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Viluisk to Verkhane – Viluisky Trakt – Russia


Viluisk to Verkhane – Viluisky Trakt – Russia

Continued Blog….

Wonderful Nina took such good care of us that night. She took Walters’ and my laundry. Which was seriously dusty dirty I might add, and put it in the washer and then into the bana (dry sauna) with promises it will be dry by the morning. She brought me her special shampoo AND conditioner for the shower – whew!  I love conditioner getting the knots out of my hair, but can’t afford to carry an extra bottle in my pack.

Walter had a beer, but I took a shower and quickly laid down on my little bed and went to sleep. I felt guilty Nina was staying up to do our laundry, but I did not complain!

We plan to leave in the morning. Walter had warned me that there is a difficult sandy section coming up.  As I am doing well with the straps, I know from the night before that they could turn out to be a bit dangerous in a long stretch of deep sand.

I ask him if we might make an effort to get the bolts fixed here.  He goes and asks Nina, and she comes back and says to wait a bit. She goes away and actually turns up at our door WITH A MECHANIC!!

Gee whiz I like this lady!

Walter shows him the problem. He doesn’t look interested in fixing it. Nina pipes up, says a few stern sounding words, and he goes to fetch his tools.

He came back and started on the lovely job of removing the Safari tank.

Nina comes back around noon and invites us to lunch. As friends rather than hotel guests.  Walter obliges even though he feels this bike job needs to be finished to get on the road at a decent time… to face THE VILUISK SAND PIT as he calls it.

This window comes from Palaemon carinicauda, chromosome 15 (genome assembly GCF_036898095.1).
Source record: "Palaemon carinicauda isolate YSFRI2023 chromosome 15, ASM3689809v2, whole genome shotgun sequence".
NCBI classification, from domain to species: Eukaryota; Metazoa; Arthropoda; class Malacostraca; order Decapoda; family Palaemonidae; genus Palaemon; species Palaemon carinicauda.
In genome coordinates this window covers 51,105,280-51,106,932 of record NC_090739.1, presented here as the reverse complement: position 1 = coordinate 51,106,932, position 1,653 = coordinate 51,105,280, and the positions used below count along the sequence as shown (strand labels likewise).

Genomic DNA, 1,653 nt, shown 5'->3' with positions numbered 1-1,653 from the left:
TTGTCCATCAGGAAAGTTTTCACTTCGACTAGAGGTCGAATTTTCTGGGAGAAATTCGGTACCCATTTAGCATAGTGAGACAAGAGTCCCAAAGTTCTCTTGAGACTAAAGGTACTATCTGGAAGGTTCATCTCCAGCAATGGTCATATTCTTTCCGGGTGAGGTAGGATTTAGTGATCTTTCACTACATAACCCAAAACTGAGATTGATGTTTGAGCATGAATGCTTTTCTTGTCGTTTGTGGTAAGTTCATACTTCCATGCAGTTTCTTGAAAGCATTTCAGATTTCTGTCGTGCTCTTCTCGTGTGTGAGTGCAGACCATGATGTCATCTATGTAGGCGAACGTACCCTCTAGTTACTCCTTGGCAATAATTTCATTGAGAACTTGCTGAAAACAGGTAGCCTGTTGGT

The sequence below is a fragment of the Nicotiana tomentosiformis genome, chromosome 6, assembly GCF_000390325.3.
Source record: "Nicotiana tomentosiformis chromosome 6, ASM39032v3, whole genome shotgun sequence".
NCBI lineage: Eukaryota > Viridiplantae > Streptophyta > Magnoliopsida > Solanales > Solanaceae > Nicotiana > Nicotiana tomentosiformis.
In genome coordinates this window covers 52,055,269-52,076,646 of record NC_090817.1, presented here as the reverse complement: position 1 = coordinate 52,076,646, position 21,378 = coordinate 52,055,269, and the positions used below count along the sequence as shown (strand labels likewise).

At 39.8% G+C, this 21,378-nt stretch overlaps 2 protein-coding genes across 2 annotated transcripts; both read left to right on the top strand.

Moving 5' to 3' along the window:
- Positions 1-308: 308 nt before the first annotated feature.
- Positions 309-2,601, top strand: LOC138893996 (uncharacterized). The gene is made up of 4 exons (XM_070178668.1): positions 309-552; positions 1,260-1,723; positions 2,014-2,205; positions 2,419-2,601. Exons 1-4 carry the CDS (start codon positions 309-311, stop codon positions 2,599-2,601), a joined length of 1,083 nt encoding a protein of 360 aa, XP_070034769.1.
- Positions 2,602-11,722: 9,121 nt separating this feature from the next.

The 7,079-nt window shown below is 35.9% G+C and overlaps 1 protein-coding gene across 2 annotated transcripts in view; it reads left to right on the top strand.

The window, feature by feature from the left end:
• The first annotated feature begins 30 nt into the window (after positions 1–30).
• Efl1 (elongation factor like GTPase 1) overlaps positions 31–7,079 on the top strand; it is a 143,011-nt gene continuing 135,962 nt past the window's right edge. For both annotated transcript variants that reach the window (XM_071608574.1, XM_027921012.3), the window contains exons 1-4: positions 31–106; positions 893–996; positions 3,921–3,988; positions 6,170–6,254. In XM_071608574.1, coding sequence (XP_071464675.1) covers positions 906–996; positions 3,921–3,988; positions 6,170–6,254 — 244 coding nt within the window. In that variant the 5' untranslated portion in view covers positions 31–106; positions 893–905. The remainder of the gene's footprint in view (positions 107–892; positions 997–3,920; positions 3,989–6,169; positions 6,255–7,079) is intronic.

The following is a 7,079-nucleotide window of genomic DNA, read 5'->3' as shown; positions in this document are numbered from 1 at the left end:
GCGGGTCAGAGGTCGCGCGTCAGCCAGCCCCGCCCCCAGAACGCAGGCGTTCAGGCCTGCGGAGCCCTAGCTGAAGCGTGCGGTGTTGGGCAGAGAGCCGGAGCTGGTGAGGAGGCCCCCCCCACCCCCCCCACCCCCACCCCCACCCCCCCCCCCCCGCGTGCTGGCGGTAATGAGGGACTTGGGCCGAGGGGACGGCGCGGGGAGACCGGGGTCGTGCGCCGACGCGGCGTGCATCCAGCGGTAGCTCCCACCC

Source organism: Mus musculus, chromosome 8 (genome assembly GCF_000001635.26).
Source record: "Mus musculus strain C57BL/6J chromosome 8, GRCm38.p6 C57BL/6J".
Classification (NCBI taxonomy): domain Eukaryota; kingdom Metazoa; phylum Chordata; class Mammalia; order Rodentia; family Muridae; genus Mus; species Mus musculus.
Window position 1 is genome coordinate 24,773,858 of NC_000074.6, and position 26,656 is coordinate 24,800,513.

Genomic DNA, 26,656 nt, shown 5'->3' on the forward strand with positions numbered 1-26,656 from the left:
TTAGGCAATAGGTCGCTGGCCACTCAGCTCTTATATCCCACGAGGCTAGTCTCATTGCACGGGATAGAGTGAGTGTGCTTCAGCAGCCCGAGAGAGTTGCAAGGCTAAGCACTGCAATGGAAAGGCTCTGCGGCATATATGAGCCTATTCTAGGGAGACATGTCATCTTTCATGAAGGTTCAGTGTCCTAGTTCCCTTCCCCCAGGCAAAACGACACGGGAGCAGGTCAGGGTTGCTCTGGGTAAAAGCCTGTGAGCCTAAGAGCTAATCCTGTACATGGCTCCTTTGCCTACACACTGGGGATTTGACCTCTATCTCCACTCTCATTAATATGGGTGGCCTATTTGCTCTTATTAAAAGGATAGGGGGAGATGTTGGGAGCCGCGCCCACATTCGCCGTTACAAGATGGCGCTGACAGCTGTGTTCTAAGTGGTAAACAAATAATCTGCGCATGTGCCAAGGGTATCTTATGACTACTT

But we cannot say no as she has done so much for us already.

The mechanic finally finishes. Tough job.  I am impressed how he worked on my motorcycle. As with all Russian men, they seem to figure it out.

So I get on with the job of putting all the gear back in my panniers and packing up the bike.  Lunch is not ready yet, and it’s after 2:00.  I still pack up because I never know what plan Walter is going to call, but I want to be ready regardless.

3:00 pm and lunch is ready. She takes us into her restaurant  (I didn’t know there was a restaurant in the building!), and sits us down for fresh Borscht. Yay, my favorite!!

We also had this most divine wonderful warm salad.  Every bit of it comes from her garden out the back.

Wished I had taken a photo before we dug in.  It smelled like and tasted like pizza without the bread. Sooo good.

I had been curious about her garden, so after lunch she shows us around.

It’s time to go, and we ask to pay for the room and meal.  She says no way.  We understand the lunch invitation, but surely we can pay for the room and laundry!!  She very much insists – Niyet!!!

Gee whiz, the mechanic wouldn’t accept payment… Nina wouldn’t accept payment.  How do these people survive!!??  Could you find any kinder people on the planet??

Most grateful, this is Hospitality to the greatest extreme. And she has been well remembered ever since leaving Viluisk.

We now must go, sadly.  I could stay here for a while!

It is time to face the famous sand pit…  There is plenty of sand out the front door, it can’t be much worse than that, hey?

Have a look!

Again, a picture goes nowhere near to how bad it actually is!

This just sucks.. But as usual, I am getting there slowly.

Walter comes back and says it would be easier if I’d go faster. He is right, I know, but you need to get going at least up to 3rd gear as quick as possible to be able to stand up and in the meantime the bike is swerving all over the place. I’m trying!!!  It would be a soft landing if I did fall.  But I still have a massive bruise and pain from falling over in the “soft” water crossings, and I think I noticed is each time I go down, my leg gets caught under a pannier.  There are pluses and minuses to hard panniers, and a minus is that many people end up with broken legs. The positive is they are very secure and protective of the gear.  I don’t want to end up with a broken leg, and be stuck while winter pulls in and not be able to leave until next freakin’ July or August, the ONLY window to travel through this area!